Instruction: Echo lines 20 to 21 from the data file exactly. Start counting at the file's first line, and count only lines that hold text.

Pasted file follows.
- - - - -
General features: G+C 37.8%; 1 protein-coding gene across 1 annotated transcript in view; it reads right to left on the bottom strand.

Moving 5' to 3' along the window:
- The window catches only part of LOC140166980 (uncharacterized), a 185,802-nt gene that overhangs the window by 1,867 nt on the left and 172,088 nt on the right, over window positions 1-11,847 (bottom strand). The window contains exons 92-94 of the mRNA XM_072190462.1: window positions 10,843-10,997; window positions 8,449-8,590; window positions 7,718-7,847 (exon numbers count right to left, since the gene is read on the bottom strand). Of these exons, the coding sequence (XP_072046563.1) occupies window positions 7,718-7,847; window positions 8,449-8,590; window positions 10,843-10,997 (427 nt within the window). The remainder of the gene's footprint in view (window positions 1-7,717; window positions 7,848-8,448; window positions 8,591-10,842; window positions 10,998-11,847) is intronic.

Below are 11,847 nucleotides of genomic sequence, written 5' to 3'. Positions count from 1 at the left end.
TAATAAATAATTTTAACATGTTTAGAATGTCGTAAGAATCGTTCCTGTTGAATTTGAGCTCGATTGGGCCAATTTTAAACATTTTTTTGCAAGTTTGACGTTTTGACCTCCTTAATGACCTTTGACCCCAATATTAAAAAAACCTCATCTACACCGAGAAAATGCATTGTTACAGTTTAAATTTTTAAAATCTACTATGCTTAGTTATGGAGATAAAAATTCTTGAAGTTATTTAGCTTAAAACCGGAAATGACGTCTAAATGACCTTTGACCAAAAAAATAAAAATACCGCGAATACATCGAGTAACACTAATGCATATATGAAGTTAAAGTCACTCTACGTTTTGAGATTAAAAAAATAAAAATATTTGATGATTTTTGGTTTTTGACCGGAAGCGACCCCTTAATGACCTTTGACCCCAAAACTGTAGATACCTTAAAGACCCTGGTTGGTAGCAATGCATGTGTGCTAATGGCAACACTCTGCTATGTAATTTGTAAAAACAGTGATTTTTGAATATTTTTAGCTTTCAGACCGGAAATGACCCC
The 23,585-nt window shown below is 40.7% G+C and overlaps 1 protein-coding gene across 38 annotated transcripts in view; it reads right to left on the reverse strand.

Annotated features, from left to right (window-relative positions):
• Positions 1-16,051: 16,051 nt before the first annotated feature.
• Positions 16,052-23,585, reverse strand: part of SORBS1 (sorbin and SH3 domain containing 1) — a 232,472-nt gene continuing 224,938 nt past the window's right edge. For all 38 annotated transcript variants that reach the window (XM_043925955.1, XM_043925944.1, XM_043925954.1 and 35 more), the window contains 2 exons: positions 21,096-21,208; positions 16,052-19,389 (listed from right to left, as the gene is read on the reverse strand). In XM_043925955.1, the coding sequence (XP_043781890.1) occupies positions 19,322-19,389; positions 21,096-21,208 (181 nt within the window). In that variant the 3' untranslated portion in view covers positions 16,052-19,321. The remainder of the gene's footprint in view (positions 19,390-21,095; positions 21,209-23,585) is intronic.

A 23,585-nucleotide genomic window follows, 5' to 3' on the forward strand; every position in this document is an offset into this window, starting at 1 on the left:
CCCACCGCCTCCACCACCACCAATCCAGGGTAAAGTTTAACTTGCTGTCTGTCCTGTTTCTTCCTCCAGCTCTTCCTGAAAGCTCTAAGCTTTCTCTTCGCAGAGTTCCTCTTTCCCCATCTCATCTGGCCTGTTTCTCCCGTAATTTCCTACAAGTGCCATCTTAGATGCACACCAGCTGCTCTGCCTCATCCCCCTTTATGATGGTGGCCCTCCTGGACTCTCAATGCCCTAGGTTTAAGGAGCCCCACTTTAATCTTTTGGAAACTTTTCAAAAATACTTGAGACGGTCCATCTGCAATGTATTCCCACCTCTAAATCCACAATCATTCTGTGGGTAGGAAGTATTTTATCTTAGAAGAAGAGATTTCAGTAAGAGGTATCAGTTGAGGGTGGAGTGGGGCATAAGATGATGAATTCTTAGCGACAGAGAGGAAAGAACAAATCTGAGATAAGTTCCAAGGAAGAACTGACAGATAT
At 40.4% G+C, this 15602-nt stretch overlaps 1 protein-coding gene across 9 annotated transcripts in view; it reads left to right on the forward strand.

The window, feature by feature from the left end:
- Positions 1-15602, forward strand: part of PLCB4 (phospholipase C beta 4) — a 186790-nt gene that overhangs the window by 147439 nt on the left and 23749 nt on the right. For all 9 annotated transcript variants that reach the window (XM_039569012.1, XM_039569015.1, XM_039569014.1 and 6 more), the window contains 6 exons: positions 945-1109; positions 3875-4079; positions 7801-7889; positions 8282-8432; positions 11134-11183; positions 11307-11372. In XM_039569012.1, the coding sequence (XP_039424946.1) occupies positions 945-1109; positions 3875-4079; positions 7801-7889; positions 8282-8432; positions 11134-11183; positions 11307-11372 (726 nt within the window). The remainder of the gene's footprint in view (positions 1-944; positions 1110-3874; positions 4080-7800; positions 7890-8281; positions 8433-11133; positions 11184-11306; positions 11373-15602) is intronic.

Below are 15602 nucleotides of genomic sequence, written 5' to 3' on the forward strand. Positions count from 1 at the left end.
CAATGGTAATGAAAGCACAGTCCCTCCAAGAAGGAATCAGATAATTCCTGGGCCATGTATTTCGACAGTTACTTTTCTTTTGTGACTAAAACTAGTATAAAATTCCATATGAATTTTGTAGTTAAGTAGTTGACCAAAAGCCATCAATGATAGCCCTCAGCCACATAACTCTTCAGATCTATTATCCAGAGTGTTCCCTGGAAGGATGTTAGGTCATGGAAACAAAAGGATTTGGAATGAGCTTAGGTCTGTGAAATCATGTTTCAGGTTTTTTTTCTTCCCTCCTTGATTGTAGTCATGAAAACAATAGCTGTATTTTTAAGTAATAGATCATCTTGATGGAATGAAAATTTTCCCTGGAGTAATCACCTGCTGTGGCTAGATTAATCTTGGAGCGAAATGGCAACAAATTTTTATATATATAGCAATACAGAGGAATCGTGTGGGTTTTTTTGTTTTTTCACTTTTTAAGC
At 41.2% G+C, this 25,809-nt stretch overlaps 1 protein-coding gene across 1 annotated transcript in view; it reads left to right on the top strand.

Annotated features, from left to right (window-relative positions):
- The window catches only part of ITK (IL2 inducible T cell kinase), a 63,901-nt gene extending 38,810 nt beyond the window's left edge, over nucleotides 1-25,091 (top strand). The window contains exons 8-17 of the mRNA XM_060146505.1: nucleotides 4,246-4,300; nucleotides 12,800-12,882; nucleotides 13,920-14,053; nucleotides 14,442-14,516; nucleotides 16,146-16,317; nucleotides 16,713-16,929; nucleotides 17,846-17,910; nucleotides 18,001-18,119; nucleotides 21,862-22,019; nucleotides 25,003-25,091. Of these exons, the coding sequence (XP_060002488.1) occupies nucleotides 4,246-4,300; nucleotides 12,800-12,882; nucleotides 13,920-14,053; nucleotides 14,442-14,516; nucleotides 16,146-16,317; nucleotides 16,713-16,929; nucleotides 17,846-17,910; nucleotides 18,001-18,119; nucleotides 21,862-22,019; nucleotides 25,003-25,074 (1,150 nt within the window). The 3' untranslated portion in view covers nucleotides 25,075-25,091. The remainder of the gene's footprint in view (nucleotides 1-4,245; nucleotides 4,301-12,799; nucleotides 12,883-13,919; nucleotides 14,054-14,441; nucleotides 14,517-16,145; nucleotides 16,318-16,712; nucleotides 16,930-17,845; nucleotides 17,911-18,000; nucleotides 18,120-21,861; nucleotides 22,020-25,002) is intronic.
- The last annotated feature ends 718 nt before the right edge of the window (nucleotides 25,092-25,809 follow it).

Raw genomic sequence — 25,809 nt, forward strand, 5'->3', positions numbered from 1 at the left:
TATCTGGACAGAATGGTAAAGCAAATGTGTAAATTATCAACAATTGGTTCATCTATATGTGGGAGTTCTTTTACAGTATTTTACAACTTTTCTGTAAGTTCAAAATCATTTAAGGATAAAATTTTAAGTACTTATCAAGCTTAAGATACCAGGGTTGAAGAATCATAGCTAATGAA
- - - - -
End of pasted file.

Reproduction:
- The last annotated feature ends 718 nt before the right edge of the window (nucleotides 25,092-25,809 follow it).

Raw genomic sequence — 25,809 nt, forward strand, 5'->3', positions numbered from 1 at the left: